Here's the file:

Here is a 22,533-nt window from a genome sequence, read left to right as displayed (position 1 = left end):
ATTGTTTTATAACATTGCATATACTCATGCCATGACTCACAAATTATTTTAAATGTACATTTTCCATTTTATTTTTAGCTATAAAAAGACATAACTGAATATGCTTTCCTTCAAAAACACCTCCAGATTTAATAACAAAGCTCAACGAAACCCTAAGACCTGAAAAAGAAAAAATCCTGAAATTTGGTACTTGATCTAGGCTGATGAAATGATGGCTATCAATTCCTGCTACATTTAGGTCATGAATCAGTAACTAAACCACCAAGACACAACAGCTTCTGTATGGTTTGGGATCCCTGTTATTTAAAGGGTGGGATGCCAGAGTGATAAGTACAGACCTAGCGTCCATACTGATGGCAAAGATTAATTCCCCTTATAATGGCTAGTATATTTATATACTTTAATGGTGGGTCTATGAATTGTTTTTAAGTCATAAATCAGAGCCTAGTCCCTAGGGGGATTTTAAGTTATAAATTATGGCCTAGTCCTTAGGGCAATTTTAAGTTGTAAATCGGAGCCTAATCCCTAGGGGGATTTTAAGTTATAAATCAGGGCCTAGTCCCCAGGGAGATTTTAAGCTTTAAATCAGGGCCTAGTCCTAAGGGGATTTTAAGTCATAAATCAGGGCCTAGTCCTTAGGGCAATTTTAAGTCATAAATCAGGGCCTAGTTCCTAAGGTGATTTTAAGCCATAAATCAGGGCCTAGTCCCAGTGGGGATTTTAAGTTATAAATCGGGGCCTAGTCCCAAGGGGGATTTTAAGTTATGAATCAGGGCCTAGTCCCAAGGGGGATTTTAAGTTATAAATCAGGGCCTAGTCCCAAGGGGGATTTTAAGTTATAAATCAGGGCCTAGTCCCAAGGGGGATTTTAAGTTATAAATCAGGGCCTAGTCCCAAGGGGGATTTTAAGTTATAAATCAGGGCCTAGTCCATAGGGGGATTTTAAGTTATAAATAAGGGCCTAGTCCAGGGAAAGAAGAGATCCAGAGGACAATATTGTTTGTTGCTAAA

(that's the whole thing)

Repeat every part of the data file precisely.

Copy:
Here is a 22,533-nt window from a genome sequence, read left to right as displayed (position 1 = left end):
ATTGTTTTATAACATTGCATATACTCATGCCATGACTCACAAATTATTTTAAATGTACATTTTCCATTTTATTTTTAGCTATAAAAAGACATAACTGAATATGCTTTCCTTCAAAAACACCTCCAGATTTAATAACAAAGCTCAACGAAACCCTAAGACCTGAAAAAGAAAAAATCCTGAAATTTGGTACTTGATCTAGGCTGATGAAATGATGGCTATCAATTCCTGCTACATTTAGGTCATGAATCAGTAACTAAACCACCAAGACACAACAGCTTCTGTATGGTTTGGGATCCCTGTTATTTAAAGGGTGGGATGCCAGAGTGATAAGTACAGACCTAGCGTCCATACTGATGGCAAAGATTAATTCCCCTTATAATGGCTAGTATATTTATATACTTTAATGGTGGGTCTATGAATTGTTTTTAAGTCATAAATCAGAGCCTAGTCCCTAGGGGGATTTTAAGTTATAAATTATGGCCTAGTCCTTAGGGCAATTTTAAGTTGTAAATCGGAGCCTAATCCCTAGGGGGATTTTAAGTTATAAATCAGGGCCTAGTCCCCAGGGAGATTTTAAGCTTTAAATCAGGGCCTAGTCCTAAGGGGATTTTAAGTCATAAATCAGGGCCTAGTCCTTAGGGCAATTTTAAGTCATAAATCAGGGCCTAGTTCCTAAGGTGATTTTAAGCCATAAATCAGGGCCTAGTCCCAGTGGGGATTTTAAGTTATAAATCGGGGCCTAGTCCCAAGGGGGATTTTAAGTTATGAATCAGGGCCTAGTCCCAAGGGGGATTTTAAGTTATAAATCAGGGCCTAGTCCCAAGGGGGATTTTAAGTTATAAATCAGGGCCTAGTCCCAAGGGGGATTTTAAGTTATAAATCAGGGCCTAGTCCCAAGGGGGATTTTAAGTTATAAATCAGGGCCTAGTCCATAGGGGGATTTTAAGTTATAAATAAGGGCCTAGTCCAGGGAAAGAAGAGATCCAGAGGACAATATTGTTTGTTGCTAAA